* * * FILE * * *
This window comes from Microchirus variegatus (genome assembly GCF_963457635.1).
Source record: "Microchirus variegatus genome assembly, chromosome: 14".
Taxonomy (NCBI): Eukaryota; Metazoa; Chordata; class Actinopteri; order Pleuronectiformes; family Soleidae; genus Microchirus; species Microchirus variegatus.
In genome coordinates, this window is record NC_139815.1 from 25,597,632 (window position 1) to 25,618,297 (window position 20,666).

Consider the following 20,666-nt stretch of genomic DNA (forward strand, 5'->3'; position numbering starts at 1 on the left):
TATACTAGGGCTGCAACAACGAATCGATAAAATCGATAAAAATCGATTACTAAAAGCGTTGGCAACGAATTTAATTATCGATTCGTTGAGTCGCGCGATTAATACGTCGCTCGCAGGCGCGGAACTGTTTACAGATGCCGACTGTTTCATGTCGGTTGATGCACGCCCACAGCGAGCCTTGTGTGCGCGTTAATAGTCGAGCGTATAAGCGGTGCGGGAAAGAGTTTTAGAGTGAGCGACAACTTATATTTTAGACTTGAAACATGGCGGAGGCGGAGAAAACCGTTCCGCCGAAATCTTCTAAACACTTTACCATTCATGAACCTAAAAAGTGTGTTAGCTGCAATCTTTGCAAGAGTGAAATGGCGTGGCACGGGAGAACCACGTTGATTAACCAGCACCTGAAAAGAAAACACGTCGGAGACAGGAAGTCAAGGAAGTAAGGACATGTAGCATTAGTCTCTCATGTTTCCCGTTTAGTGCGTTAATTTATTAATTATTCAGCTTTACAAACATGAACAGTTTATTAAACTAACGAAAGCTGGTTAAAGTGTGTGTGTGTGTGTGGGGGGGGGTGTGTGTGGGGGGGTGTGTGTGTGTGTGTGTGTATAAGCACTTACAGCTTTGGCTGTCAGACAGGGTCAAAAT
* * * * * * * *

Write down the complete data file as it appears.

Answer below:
This window comes from Microchirus variegatus (genome assembly GCF_963457635.1).
Source record: "Microchirus variegatus genome assembly, chromosome: 14".
Taxonomy (NCBI): Eukaryota; Metazoa; Chordata; class Actinopteri; order Pleuronectiformes; family Soleidae; genus Microchirus; species Microchirus variegatus.
In genome coordinates, this window is record NC_139815.1 from 25,597,632 (window position 1) to 25,618,297 (window position 20,666).

Consider the following 20,666-nt stretch of genomic DNA (forward strand, 5'->3'; position numbering starts at 1 on the left):
TATACTAGGGCTGCAACAACGAATCGATAAAATCGATAAAAATCGATTACTAAAAGCGTTGGCAACGAATTTAATTATCGATTCGTTGAGTCGCGCGATTAATACGTCGCTCGCAGGCGCGGAACTGTTTACAGATGCCGACTGTTTCATGTCGGTTGATGCACGCCCACAGCGAGCCTTGTGTGCGCGTTAATAGTCGAGCGTATAAGCGGTGCGGGAAAGAGTTTTAGAGTGAGCGACAACTTATATTTTAGACTTGAAACATGGCGGAGGCGGAGAAAACCGTTCCGCCGAAATCTTCTAAACACTTTACCATTCATGAACCTAAAAAGTGTGTTAGCTGCAATCTTTGCAAGAGTGAAATGGCGTGGCACGGGAGAACCACGTTGATTAACCAGCACCTGAAAAGAAAACACGTCGGAGACAGGAAGTCAAGGAAGTAAGGACATGTAGCATTAGTCTCTCATGTTTCCCGTTTAGTGCGTTAATTTATTAATTATTCAGCTTTACAAACATGAACAGTTTATTAAACTAACGAAAGCTGGTTAAAGTGTGTGTGTGTGTGTGGGGGGGGGTGTGTGTGGGGGGGTGTGTGTGTGTGTGTGTGTATAAGCACTTACAGCTTTGGCTGTCAGACAGGGTCAAAAT